With the inherent dangers to firefighters that are associated with suppression activity, maintaining and improving our rapid intervention skills continues to be a priority. While numerous firefighters have lost their lives in building collapses, there are also cases of firefighter fatalities in...
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The key to this tactic is estimating the distance from the working platform down to the floor where the victim is lying. If it is an eight-foot ceiling, the team walks off eight feet of rope, then ties an overhand knot in the line. Then, the team marks off another eight feet of rope; add on four to six feet of pulling section; walk off another eight feet; and tie another overhand knot, creating a huge "W" with the rope (Photo 8). The two overhand knots are joined (photo 9) so that the rescuer in the basement has only to deal with one hook. On the working platform, there are now four separate lines coming from the hole (photo 10).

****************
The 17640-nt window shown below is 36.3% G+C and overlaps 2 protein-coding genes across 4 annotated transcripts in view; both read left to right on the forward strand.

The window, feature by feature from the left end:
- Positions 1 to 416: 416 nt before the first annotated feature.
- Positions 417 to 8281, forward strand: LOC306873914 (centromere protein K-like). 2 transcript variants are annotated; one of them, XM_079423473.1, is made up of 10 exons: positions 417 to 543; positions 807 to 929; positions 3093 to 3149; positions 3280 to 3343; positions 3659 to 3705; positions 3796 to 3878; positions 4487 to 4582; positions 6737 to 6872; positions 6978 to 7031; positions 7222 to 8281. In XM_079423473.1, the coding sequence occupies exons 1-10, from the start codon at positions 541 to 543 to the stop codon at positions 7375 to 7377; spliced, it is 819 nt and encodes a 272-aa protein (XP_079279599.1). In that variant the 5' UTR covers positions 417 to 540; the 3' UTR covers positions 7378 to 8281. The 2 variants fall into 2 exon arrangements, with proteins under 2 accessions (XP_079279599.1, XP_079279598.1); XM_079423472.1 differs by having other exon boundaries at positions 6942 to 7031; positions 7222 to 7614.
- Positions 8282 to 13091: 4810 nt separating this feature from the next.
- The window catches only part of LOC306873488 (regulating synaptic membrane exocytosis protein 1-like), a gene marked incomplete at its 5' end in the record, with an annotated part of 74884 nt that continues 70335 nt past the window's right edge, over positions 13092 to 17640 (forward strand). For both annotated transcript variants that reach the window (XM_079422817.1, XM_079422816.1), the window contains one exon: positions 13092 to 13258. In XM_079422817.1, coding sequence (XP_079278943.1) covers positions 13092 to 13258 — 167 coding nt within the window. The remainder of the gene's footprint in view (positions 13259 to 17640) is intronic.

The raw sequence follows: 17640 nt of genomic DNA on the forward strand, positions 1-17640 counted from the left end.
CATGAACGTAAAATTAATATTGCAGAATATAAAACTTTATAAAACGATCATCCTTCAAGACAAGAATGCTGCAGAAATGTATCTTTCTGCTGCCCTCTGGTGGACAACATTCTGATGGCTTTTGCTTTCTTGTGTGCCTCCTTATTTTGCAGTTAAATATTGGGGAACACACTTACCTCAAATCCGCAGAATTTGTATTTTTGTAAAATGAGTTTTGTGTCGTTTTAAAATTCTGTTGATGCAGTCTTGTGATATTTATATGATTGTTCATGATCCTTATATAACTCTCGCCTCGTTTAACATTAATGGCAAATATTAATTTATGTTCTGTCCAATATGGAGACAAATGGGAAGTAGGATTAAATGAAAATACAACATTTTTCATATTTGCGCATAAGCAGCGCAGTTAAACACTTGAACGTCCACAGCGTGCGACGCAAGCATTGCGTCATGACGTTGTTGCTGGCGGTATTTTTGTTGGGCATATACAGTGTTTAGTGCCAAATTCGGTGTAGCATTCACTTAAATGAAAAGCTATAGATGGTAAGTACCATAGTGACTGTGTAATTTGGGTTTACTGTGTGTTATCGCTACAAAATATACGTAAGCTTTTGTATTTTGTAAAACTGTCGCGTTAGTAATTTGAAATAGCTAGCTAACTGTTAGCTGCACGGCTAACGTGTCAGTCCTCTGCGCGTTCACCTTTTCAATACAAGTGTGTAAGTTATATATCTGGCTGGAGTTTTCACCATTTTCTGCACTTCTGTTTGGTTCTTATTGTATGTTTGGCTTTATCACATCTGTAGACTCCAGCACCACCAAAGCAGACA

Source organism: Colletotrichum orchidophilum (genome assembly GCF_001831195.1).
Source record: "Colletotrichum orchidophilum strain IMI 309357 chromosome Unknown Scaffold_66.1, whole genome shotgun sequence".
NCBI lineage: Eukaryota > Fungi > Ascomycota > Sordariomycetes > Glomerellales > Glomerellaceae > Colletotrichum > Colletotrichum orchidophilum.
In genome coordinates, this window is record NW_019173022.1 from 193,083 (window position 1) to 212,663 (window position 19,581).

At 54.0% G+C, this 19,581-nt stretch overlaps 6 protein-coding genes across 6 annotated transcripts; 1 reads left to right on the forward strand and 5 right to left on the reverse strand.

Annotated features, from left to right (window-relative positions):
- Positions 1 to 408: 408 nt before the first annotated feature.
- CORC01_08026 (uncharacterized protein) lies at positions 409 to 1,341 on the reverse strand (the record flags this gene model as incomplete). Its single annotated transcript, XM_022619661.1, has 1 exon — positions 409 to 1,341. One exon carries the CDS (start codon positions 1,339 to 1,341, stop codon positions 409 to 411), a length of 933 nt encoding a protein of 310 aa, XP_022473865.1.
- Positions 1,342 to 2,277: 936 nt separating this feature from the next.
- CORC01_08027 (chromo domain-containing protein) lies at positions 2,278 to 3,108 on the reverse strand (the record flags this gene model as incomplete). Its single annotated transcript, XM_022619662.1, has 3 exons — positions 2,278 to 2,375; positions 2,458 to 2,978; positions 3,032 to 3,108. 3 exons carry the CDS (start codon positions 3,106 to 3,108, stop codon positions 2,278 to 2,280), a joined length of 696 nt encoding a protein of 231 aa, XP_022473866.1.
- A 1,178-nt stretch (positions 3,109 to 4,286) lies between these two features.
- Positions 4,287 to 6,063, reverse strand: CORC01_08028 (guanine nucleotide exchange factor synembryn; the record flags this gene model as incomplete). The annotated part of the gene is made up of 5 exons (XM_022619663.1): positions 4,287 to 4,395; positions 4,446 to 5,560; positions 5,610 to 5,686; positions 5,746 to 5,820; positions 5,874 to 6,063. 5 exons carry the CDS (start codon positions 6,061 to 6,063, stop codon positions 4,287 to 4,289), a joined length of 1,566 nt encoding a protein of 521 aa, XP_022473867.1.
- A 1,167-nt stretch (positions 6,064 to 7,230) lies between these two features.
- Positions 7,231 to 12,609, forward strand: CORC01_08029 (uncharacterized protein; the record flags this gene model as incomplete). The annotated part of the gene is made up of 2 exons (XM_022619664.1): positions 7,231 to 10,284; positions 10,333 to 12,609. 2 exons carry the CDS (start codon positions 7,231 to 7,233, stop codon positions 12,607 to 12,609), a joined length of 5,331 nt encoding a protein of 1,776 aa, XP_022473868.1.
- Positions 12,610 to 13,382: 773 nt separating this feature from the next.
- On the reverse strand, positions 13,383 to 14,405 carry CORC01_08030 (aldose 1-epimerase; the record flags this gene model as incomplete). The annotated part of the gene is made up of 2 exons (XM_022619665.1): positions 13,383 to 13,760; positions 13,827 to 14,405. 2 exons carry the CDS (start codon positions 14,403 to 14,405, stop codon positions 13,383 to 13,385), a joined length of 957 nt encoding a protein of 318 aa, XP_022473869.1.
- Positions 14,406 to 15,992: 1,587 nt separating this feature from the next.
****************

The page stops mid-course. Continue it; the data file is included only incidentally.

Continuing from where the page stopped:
Coordinating the hauling is not as critical now. Each member can pull at will from four different corners of the hole. This brings the victim straight up the center of the hole. It must be stated that no matter which method is used, the rescuer in the basement is needed to steer the victim through the hole. Invariably, the SCBA tank will hang up on a floor joist. The basement member can attempt to guide the victim, even if only turning his legs. You must be able to do this in zero visibility.
There are many other ways to perform a rescue through a hole in the floor. Many departments use webbing and place the "handcuff knot" on the victim's arms. This is an excellent method, especially when the victim is not wearing an SCBA. The hook/pulley of the RIT bag is simply attached to the webbing. The more ways you know to perform this evolution, the better prepared you will be when faced with a situation that will tax you and your team.
The next installment will review methods used to remove a downed firefighter from a peaked or flat roof.